China will allow exchange-traded funds of Hong Kong shares to trade on the mainland exchanges “soon,” Hong Kong’s Secretary for Financial Services and the Treasury K.C. Chan said.
The process of getting Hong Kong stocks to trade on the Shanghai and Shenzhen exchanges as ETFs is “almost near completion,” Chan said in an interview in New York yesterday. “The final step would be for the regulators in China” to review companies’ applications to start the funds.
China is seeking to bolster financial markets as growth in the world’s second-biggest economy cools, foreign investment moderates and global investors become more risk averse. ETFs of Hong Kong-traded shares may draw investors into equity markets after the Shanghai Composite Index (SHCOMP) lost 22 percent in 2011.
“That is a very positive step,” Nick Good, head of Ishares for Asia-Pacific at BlackRock Inc. (BLK), the world’s largest asset manager, said in an interview in New York. “It’s further internationalization of the Chinese market and it invites Chinese investors with access to an asset class” they didn’t have before.
Hong Kong’s Hang Seng Index (HSI) has rallied 16 percent this year, compared with a 7.9 percent increase in the Shanghai benchmark. As of February, 645 mainland companies had raised $412 billion since 1993 by listing in Hong Kong, Chan said in a speech at a conference in New York yesterday.
Chan said he isn’t worried about the drop in yuan deposits in Hong Kong in December and January. Savings (HKRDTTL) denominated in the Chinese currency fell 2.1 percent to 576 billion yuan ($91 billion) in January after dropping 6.2 percent in December, according to the Hong Kong Monetary Authority.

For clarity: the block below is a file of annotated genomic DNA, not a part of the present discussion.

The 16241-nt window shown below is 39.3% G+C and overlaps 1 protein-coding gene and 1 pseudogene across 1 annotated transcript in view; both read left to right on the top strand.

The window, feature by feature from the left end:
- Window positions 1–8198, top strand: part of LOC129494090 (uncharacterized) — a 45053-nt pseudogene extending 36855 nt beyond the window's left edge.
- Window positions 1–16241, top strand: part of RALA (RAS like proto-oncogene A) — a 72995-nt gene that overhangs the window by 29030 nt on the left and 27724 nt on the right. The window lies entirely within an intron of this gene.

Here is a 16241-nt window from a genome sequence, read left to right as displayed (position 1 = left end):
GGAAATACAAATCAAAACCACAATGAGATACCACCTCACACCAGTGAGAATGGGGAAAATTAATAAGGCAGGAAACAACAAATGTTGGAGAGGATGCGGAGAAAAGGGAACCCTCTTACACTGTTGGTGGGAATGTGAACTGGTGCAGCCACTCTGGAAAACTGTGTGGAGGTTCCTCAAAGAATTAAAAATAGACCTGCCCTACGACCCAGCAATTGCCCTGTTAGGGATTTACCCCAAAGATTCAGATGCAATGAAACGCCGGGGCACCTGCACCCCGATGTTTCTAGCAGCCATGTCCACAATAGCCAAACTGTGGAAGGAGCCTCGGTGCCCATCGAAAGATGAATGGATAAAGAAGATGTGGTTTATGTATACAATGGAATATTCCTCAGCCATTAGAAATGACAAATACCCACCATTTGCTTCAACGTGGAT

The decline reflected less “one-sided” expectations for the yuan to appreciate against the dollar, Chan said. The “current amount of yuan deposits is sufficient to support the trading and interbank liquidity in Hong Kong,” he said.
Financing needs for companies with operations in China will drive increased sales of yuan-denominated bonds in Hong Kong this year, even if yields rise, Chan said. Demand for yuan loans from the city’s banks has also risen in 2012, he said.
Yuan bond sales in Hong Kong more than quadrupled to 151 billion yuan last year from 35.7 billion yuan in 2010, according to data compiled by Bloomberg.
HSBC Holdings Plc, the top underwriter for the notes, forecast in February that sales may reach 310 billion yuan this year. The average yield on dim sum debt in Hong Kong has risen 1.46 percentage points to 4.86 percent in the past year, according to a Bank of China Ltd. index.
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